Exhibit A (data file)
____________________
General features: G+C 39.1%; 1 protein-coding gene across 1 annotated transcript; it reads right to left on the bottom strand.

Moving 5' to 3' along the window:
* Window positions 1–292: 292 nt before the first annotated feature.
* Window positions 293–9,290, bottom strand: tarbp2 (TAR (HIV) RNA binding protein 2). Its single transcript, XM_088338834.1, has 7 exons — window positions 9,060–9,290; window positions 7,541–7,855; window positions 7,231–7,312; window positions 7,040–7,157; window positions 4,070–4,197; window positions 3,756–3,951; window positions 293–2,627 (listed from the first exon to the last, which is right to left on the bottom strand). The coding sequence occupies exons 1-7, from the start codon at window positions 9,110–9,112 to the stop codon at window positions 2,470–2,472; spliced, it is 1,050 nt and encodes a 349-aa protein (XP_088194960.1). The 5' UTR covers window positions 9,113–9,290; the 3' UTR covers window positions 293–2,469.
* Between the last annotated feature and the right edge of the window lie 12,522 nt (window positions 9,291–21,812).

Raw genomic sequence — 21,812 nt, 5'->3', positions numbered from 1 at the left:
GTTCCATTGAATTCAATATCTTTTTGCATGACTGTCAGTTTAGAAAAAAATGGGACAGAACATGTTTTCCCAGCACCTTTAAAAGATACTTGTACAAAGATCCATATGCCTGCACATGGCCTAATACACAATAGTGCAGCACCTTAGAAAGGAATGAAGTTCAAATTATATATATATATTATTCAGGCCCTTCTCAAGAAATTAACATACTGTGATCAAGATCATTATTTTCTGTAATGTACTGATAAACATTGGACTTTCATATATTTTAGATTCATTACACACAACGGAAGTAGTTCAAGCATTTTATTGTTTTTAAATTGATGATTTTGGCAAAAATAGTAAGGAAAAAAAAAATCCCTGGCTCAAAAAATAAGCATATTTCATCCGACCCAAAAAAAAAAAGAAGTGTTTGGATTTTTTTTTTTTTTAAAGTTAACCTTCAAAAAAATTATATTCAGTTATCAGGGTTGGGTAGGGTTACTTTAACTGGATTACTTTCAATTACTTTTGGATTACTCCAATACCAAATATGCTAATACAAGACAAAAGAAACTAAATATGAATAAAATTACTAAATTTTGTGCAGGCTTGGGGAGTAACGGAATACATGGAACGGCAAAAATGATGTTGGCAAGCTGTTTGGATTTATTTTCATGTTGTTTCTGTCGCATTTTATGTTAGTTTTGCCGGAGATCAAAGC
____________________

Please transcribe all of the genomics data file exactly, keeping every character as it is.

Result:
General features: G+C 39.1%; 1 protein-coding gene across 1 annotated transcript; it reads right to left on the bottom strand.

Moving 5' to 3' along the window:
* Window positions 1–292: 292 nt before the first annotated feature.
* Window positions 293–9,290, bottom strand: tarbp2 (TAR (HIV) RNA binding protein 2). Its single transcript, XM_088338834.1, has 7 exons — window positions 9,060–9,290; window positions 7,541–7,855; window positions 7,231–7,312; window positions 7,040–7,157; window positions 4,070–4,197; window positions 3,756–3,951; window positions 293–2,627 (listed from the first exon to the last, which is right to left on the bottom strand). The coding sequence occupies exons 1-7, from the start codon at window positions 9,110–9,112 to the stop codon at window positions 2,470–2,472; spliced, it is 1,050 nt and encodes a 349-aa protein (XP_088194960.1). The 5' UTR covers window positions 9,113–9,290; the 3' UTR covers window positions 293–2,469.
* Between the last annotated feature and the right edge of the window lie 12,522 nt (window positions 9,291–21,812).

Raw genomic sequence — 21,812 nt, 5'->3', positions numbered from 1 at the left:
GTTCCATTGAATTCAATATCTTTTTGCATGACTGTCAGTTTAGAAAAAAATGGGACAGAACATGTTTTCCCAGCACCTTTAAAAGATACTTGTACAAAGATCCATATGCCTGCACATGGCCTAATACACAATAGTGCAGCACCTTAGAAAGGAATGAAGTTCAAATTATATATATATATTATTCAGGCCCTTCTCAAGAAATTAACATACTGTGATCAAGATCATTATTTTCTGTAATGTACTGATAAACATTGGACTTTCATATATTTTAGATTCATTACACACAACGGAAGTAGTTCAAGCATTTTATTGTTTTTAAATTGATGATTTTGGCAAAAATAGTAAGGAAAAAAAAAATCCCTGGCTCAAAAAATAAGCATATTTCATCCGACCCAAAAAAAAAAAGAAGTGTTTGGATTTTTTTTTTTTTTAAAGTTAACCTTCAAAAAAATTATATTCAGTTATCAGGGTTGGGTAGGGTTACTTTAACTGGATTACTTTCAATTACTTTTGGATTACTCCAATACCAAATATGCTAATACAAGACAAAAGAAACTAAATATGAATAAAATTACTAAATTTTGTGCAGGCTTGGGGAGTAACGGAATACATGGAACGGCAAAAATGATGTTGGCAAGCTGTTTGGATTTATTTTCATGTTGTTTCTGTCGCATTTTATGTTAGTTTTGCCGGAGATCAAAGC